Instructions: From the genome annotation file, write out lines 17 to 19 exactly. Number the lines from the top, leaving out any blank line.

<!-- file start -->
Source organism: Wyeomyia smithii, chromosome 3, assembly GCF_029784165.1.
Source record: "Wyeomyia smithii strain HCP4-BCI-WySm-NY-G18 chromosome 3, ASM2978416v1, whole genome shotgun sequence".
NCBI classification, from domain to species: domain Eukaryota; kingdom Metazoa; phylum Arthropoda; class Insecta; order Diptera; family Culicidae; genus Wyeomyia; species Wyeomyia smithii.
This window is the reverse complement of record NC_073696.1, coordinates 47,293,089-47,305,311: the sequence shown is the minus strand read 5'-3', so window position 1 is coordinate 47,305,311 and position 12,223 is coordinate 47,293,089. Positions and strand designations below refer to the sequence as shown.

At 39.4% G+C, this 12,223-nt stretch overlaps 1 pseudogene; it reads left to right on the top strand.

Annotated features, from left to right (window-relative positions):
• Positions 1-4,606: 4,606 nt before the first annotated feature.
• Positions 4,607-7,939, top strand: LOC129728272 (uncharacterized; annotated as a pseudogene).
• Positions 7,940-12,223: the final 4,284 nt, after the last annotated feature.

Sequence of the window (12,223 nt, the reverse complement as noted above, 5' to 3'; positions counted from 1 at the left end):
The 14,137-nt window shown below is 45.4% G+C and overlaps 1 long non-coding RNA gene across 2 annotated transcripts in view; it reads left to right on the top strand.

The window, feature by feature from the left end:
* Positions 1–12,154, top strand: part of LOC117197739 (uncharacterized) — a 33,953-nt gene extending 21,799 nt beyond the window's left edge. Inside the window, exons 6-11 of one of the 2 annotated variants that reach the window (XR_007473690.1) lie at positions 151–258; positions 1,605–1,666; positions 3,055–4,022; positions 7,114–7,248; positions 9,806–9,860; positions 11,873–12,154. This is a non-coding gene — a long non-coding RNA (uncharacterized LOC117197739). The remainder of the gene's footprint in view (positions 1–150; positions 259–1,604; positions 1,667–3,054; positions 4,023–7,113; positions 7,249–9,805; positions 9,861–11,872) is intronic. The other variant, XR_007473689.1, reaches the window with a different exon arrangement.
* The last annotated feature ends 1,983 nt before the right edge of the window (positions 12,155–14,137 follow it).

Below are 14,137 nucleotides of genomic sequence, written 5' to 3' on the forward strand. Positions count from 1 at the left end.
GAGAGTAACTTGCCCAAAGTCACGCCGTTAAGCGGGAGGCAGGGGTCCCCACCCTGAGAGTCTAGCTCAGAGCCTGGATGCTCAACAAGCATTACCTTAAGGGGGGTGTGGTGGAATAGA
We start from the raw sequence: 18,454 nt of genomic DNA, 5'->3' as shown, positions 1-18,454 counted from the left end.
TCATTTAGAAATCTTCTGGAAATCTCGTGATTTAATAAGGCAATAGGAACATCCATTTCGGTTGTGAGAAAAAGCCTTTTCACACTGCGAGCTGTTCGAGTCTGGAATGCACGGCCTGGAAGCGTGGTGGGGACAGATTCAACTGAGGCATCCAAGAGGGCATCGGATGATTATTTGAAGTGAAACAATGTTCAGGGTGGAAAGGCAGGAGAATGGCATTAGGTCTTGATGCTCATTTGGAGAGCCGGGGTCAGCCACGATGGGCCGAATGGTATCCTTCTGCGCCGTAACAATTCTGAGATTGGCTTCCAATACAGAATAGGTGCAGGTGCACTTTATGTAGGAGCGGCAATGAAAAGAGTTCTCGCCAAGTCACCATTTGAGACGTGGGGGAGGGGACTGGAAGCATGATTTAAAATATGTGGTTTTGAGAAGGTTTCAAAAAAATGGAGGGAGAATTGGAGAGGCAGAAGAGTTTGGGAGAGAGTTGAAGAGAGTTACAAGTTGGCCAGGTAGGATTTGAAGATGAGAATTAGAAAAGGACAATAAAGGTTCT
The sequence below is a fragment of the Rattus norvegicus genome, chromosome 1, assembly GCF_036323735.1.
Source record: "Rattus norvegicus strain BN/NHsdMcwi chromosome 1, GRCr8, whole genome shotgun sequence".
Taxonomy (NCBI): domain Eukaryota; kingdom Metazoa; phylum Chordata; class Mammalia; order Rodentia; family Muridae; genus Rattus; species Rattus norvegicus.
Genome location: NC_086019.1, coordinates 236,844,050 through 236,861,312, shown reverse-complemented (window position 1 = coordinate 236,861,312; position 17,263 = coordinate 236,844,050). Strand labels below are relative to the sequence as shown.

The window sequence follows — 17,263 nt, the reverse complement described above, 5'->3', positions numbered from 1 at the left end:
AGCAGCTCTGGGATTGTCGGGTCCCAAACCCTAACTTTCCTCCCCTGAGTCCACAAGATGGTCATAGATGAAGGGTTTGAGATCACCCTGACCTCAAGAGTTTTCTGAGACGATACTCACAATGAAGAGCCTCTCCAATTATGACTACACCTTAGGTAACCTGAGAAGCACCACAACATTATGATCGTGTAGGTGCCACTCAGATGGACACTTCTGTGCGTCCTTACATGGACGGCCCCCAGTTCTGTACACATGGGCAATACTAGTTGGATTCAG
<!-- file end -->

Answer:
We start from the raw sequence: 18,454 nt of genomic DNA, 5'->3' as shown, positions 1-18,454 counted from the left end.
TCATTTAGAAATCTTCTGGAAATCTCGTGATTTAATAAGGCAATAGGAACATCCATTTCGGTTGTGAGAAAAAGCCTTTTCACACTGCGAGCTGTTCGAGTCTGGAATGCACGGCCTGGAAGCGTGGTGGGGACAGATTCAACTGAGGCATCCAAGAGGGCATCGGATGATTATTTGAAGTGAAACAATGTTCAGGGTGGAAAGGCAGGAGAATGGCATTAGGTCTTGATGCTCATTTGGAGAGCCGGGGTCAGCCACGATGGGCCGAATGGTATCCTTCTGCGCCGTAACAATTCTGAGATTGGCTTCCAATACAGAATAGGTGCAGGTGCACTTTATGTAGGAGCGGCAATGAAAAGAGTTCTCGCCAAGTCACCATTTGAGACGTGGGGGAGGGGACTGGAAGCATGATTTAAAATATGTGGTTTTGAGAAGGTTTCAAAAAAATGGAGGGAGAATTGGAGAGGCAGAAGAGTTTGGGAGAGAGTTGAAGAGAGTTACAAGTTGGCCAGGTAGGATTTGAAGATGAGAATTAGAAAAGGACAATAAAGGTTCT
The sequence below is a fragment of the Rattus norvegicus genome, chromosome 1, assembly GCF_036323735.1.